How i had understood the accomodation worked in the case of self-insured plans is:

1. Most self-insured plans already have a third-party administrator (TPA) who processes claims and pays them using the employer's money.

2. If the employer (here the Little SIsters) qualifies for the accomodation, it fills out a certification form and sends a copy to the TPA telling it that no contraceptives are to be paid for under its plan.

3. Without any involvement by the little Sisters, the government independently directs the TPA to pay for contraceptives and be reimbursed by the government. 

The problem I see now, is that the regulations are written so that the deal is not off to the side between the TPA and the government, but seems to be triggered by the form the Little Sisters send to the TPA. I think the regulations could be rewritten to work in the way I described in my three points, but there may be some basis for the Sisters complaint until that is done.  The regulations say:

(b) In the case of a self-insured group health plan established or maintained by an eligible organization, as defined in §2590.715-2713A(a) of this chapter, the copy of the self-certification provided by the eligible organization to a third party administrator (including notice of the eligible organization's refusal to administer or fund contraceptive benefits) in accordance with §2590.715-2713A(b)(1)(ii) of this chapter shall be an instrument under which the plan is operated, shall be treated as a designation of the third party administrator as the plan administrator under section 3(16) of ERISA for any contraceptive services required to be covered under §2590.715-2713(a)(1)(iv) of this chapter to which the eligible organization objects on religious grounds, and shall supersede any earlier designation. A third party administrator that becomes a plan administrator pursuant to this section shall be responsible for—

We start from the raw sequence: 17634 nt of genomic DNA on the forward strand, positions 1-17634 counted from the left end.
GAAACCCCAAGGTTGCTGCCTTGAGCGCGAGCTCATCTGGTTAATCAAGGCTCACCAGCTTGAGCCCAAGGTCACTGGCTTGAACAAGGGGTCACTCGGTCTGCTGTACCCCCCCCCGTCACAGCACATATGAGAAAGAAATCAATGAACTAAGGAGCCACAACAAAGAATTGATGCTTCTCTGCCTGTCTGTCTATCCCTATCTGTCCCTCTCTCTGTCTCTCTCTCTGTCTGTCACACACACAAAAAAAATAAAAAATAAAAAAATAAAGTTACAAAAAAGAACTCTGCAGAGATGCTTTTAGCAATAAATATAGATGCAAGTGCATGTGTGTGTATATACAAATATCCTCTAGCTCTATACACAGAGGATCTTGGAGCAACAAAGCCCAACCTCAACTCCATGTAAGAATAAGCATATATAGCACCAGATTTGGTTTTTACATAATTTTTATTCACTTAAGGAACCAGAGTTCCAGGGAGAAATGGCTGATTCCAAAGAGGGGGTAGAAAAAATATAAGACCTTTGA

(1) The plan's compliance with section 2713 of the Public Health Service Act (42 U.S.C. 300gg-13) (as incorporated into section 715 of ERISA) and §2590.715-2713 of this chapter with respect to coverage of contraceptive services. To the extent that the plan contracts with different third party administrators for different classifications of benefits (such as prescription drug benefits versus inpatient and outpatient benefits), each third party administrator is responsible for providing contraceptive coverage that complies with section 2713 of the Public Health Service Act (as incorporated into section 715 of ERISA) and §2590.715-2713 of this chapter with respect to the classification or classifications of benefits subject to its contract.

(2) Establishing and operating a procedure for determining such claims for contraceptive services in accordance with §2560.503-1 of this chapter.

 

(3) Complying with disclosure and other requirements applicable to group health plans under Title I of ERISA with respect to such benefits.

http://www.ecfr.gov/cgi-bin/text-idx?c=ecfr&sid=243d746c13114df31665c486...

The ERISA exemption only applies to a relatively small number of self-insured plans that have a religious organization as its  TPA; however the issue of whether, by signing the certification form,  the employer is authorizing the TPA to provide contraception on the government's dollar will apply to any Catholic hospital, university, charity, etc that has a self-insured plan. 

Gerelyn --

Thanks for defending the Little Sisters.  They are special.  Would you know if they're represented in the LCWR? (I couldn't find the answer on the net.)  I fear they're rather naive about some things and that the Becket people are taking advantage of their deserved great reputation.

"The Little Sisters and others say instead that signing the form is a "permission slip" that means they authorize someone else to undertake an immoral action, which would make the nuns culpable."